Absence of Malice (1981)
As the years move by and Paul Newman’s movie career slips into the past, I find myself reminded of just how dynamic he could be when I revisit some of his films that fall into that category below the accepted “classic’ status of a Butch Cassidy, The Hustler or Cool Hand Luke. Absence of Malice is just such a film. A movie I’ll admit to not appreciating all that much when I first saw it upon it’s release to VHS but that was more likely due to my age at the time.
Here I am a mere 38 years later revisiting it and realizing it’s another powerful performance by the man with the piercing blue eyes whose known to Canadian hockey fans far and wide as Coach Reggie Dunlop. As a matter of fact, his character here, Michael Gallagher, loves to drink his beer. Same as Reggie.
The film’s direction is triggered when reporter Sally Field publishes an article that Paul Newman may have had something to do with the disappearance of a Labor Leader (shades of Hoffa). Newman’s playing a distant relative of “the family” but has no interest in the criminal activities that his deceased father had. Still, he has ties to some powerful underworld figures if he chooses to reach out.
In reality Miss Field has been used by Bob Balaban’s crusading prosecutor to set up Newman. He’s hoping that by leaking the story which is totally untrue, that Newman will somehow begin questioning members of the underworld and ultimately expose just who has caused the disappearance of the union leader. Newman’s mad as hell and wants to know who she got the story from. The damage is done. His liquor exporting business is suffering and now the union has pulled his dock workers. The finger of public opinion is squarely pointed at him as the guilty party.
Sally Field + Paul Newman is bound to equal romance. Despite their differences there’s going to be a flirtation between the two that may not get past the fact that they’re both digging for the truth. Is she to believe in his innocence and is he to trust her constant questions. Are they on or off the record? When Melinda Dillon appears as a fragile friend of Newman’s who can clear his name with a rock solid alibi, it’ll cost her far more than Field could have ever imagined if she publishes the story. For her dynamic turn here, Miss Dillon received an Oscar Nomination for Best Supporting Actress.
When Dillon’s story goes bad Newman has had enough and wants his pound of flesh. Two can play the game of setting someone up in the public’s court of opinion and when he discovers the reasons why and just who leaked the supposed story to Field in the first place, he sets in motion an ingeniously plotted revenge.
Cue the line from the movie’s trailer, “She writes the story that sets him up. He writes the book on getting even.”
One shouldn’t be surprised that this proved to be a first rate film with an explosive cast considering it’s directed by Sidney Pollack. A fact that gave me pause to wonder if it was first offered to Pollack’s long time leading man, Robert Redford. Of course the Redford-Newman association should need no explaining to classic films fans. But then, I’ve read that Al Pacino was at one time attached the role so maybe not.
There’s another name I need to throw in to the mix and I’m having a hard time facing what might very well be the truth. That Paul Newman has the film stolen right out from under him at the 93 minute mark to the end which clocks in at 116 minutes. Such is the power of Wilford Brimley’s no nonsense U.S. Attorney General sent in to rectify the embarrassing public spat and accusations between Balaban and his higher up, Don Hood. All set in motion by the revenge seeking Newman.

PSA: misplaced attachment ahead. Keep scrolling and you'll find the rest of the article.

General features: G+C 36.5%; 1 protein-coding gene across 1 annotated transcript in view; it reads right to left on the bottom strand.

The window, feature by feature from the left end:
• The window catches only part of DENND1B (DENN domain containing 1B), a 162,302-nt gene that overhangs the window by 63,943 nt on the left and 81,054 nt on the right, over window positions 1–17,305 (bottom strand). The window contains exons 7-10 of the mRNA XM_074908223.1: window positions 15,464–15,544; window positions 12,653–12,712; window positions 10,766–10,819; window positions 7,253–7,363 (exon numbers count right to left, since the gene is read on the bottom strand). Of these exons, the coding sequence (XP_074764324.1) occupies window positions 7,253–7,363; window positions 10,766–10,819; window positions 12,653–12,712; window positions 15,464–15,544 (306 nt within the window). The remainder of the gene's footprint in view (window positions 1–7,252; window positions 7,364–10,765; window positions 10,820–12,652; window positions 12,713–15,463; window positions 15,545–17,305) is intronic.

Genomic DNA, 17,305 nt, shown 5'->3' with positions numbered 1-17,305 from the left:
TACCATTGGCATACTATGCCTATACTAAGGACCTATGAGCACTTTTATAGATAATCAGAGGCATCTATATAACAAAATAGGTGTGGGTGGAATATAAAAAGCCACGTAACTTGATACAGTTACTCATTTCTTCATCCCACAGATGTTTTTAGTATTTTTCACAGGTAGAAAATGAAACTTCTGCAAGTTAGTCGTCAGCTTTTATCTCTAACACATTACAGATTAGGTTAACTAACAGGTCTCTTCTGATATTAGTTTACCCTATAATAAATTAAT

Brimley is one of those classic character actors who never looks to be acting in the mold of a Slim Pickens or maybe a Strother Martin. He brings a severe case of authority to his elongated cameo and it’s a shame the Academy never bothered to notice. He’s got some great lines under that walrus mustache as he goes about breaking things down….
“Now we’ll talk all day if you want to. But, come sundown, there’s gonna be two things true that ain’t true now. One is that the United States Department of Justice is goin’ to know what in the good Christ – e’scuse me, Angie – is goin’ on around here. And the other’s I’m gonna have somebody’s ass in muh briefcase.” …. “You had a leak? You call what’s goin’ on around here a leak? Boy, the last time there was a leak like this, Noah built hisself a boat. We can’t have people go around leaking stuff for their own reasons. It ain’t legal. And worse than that, by God it ain’t right.”
Going back to the release of this film, Brimley was fast becoming an in demand character player. While he was around in the 70’s the way I remember it is he suddenly appeared on scene in The China Syndrome (saw it on a field trip with my grade school class) opposite Jack Lemmon and saw his career take off in his late 40’s. Brubaker, Electric Horseman, Borderline, Tender Mercies, Cocoon, Act of Vengeance and of course The Thing all followed in quick succession.
But back to the star power of Paul Newman and Sally Field. Sure it’s Newman’s film but let’s not forget Sally either. A good role for the bubbly girl next door from those Burt Reynolds racing car flicks that I came to know her from. This was Newman’s fifth nomination in the acting category and he’d follow up with another Oscar worthy performance in The Verdict that wasn’t meant to be.
Again if you’re only aware of the so called Newman classics we all to often focus on then maybe you’re like me and have let this one slip through the cracks. Do yourself a favor and give it another look or maybe a first. It’ll remind you of just how Paul Newman could command the screen when given a vehicle worthy of his talents. It should be easy to locate on DVD if you take me up on the suggestion and who knows, maybe you can even locate an original one sheet to go with it.